North of Townsville, on the Cassowary Coast, lies Mission Beach. It’s actually a few beaches, but the whole area has come to be known as Mission Beach. If you go in winter, like we did, you’ll find you’re well and truly in the territory of the grey nomads, a horde of retirees escaping the colder southern states.
This sleepy little collection of beaches is paradise. Endless, white-sand beaches, palm trees, crystal-clear water, and the perfect climate will make you want to unpack and stay forever. This is a great spot to spend a day or two reading and chilling on the beach. If you can’t sit still, you can catch a boat the short distance to Dunk Island, just off the coast. I also recommend checking out Kurrimine Beach, north of Mission Beach.
Although the Brisbane to Cairns drive follows the coast, there is one location where I would recommend getting off the Bruce Highway and heading inland. The Atherton Tablelands is an elevated plateau southwest of Cairns, and if you like waterfalls, definitely worth taking a detour for.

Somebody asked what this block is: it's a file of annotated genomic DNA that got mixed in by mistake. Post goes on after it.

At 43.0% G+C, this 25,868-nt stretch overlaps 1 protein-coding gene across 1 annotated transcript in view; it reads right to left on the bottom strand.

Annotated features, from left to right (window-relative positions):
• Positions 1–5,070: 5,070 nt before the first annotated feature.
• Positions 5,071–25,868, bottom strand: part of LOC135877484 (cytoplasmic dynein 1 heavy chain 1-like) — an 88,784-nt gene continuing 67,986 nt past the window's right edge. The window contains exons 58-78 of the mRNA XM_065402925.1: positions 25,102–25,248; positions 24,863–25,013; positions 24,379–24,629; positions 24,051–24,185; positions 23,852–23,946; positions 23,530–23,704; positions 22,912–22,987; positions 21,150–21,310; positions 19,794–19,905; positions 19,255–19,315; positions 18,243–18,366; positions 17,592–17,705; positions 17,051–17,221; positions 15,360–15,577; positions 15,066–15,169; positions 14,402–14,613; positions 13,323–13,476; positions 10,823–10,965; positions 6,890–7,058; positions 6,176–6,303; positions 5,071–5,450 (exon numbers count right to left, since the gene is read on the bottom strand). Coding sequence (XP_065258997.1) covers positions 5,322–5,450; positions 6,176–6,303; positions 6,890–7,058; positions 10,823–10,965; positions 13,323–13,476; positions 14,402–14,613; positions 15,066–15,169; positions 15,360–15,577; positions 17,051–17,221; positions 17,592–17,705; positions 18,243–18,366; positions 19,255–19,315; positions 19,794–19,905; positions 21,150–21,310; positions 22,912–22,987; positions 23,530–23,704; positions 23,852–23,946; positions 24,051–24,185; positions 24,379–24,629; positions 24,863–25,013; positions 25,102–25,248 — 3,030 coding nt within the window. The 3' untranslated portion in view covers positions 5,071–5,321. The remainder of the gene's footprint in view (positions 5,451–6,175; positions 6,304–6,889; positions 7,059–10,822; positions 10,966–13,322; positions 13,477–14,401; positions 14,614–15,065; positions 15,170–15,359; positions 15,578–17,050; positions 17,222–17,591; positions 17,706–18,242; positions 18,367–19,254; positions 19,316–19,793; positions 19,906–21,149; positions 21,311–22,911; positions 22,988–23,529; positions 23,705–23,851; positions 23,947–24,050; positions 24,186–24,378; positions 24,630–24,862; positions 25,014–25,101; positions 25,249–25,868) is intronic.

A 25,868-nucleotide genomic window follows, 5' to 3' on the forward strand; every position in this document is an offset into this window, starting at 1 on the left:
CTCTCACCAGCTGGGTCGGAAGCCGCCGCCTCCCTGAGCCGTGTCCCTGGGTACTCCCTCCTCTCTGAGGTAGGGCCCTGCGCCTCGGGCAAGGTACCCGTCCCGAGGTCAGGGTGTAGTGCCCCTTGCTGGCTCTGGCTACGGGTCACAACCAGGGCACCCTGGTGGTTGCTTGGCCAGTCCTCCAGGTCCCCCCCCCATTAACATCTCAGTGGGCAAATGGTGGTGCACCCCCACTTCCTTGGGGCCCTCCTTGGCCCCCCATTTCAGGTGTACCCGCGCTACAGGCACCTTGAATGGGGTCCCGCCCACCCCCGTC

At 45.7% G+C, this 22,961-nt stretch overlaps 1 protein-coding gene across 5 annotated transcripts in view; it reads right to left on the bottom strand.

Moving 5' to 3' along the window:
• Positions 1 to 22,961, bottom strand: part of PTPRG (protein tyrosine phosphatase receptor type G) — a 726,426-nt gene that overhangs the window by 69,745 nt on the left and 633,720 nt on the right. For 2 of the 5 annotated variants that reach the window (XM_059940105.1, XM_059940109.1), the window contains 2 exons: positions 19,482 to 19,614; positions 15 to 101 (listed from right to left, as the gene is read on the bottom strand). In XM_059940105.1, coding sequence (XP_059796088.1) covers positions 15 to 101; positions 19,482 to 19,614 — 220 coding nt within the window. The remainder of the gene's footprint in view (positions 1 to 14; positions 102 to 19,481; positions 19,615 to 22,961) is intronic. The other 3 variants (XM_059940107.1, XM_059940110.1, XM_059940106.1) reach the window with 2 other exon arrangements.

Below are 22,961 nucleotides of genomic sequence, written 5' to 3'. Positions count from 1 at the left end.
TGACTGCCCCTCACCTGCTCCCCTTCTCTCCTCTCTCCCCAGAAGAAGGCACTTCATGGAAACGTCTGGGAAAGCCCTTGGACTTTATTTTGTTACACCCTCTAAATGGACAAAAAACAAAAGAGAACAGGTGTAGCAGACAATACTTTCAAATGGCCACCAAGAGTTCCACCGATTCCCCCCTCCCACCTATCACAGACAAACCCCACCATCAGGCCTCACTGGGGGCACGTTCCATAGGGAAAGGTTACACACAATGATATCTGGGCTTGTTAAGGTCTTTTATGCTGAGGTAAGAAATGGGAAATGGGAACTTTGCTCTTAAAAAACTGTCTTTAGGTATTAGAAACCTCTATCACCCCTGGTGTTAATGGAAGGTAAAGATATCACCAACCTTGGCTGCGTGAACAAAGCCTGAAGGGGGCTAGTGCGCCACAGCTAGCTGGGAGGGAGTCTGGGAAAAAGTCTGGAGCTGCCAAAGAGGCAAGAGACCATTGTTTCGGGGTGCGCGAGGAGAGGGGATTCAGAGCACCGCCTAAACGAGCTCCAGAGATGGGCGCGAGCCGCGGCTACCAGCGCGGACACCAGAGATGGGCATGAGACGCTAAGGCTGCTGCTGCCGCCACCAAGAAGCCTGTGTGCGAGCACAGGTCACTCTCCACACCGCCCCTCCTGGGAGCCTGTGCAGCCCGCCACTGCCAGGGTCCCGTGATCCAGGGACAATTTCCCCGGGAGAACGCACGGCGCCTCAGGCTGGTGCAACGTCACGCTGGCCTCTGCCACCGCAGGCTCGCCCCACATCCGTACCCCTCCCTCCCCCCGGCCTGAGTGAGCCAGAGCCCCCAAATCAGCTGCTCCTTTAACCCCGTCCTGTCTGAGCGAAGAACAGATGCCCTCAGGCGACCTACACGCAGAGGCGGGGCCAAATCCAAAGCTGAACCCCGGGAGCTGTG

If you turn off the highway north of Mission Beach and head towards Millaa Millaa, you’ll come across a circuit of three stunning waterfalls within a few minutes drive of each other. They’re pretty popular, so get there early. I was a little disappointed to see the area at the base of Millaa Millaa Falls has been concreted following some flood damage recently.
They’re well worth a visit, and you’re not missing much on the coast by taking the inland route. If you’re up for it, there are more waterfalls in the area that require a bit more driving. It’s a slow, windy road, but makes a nice change from the coastal route.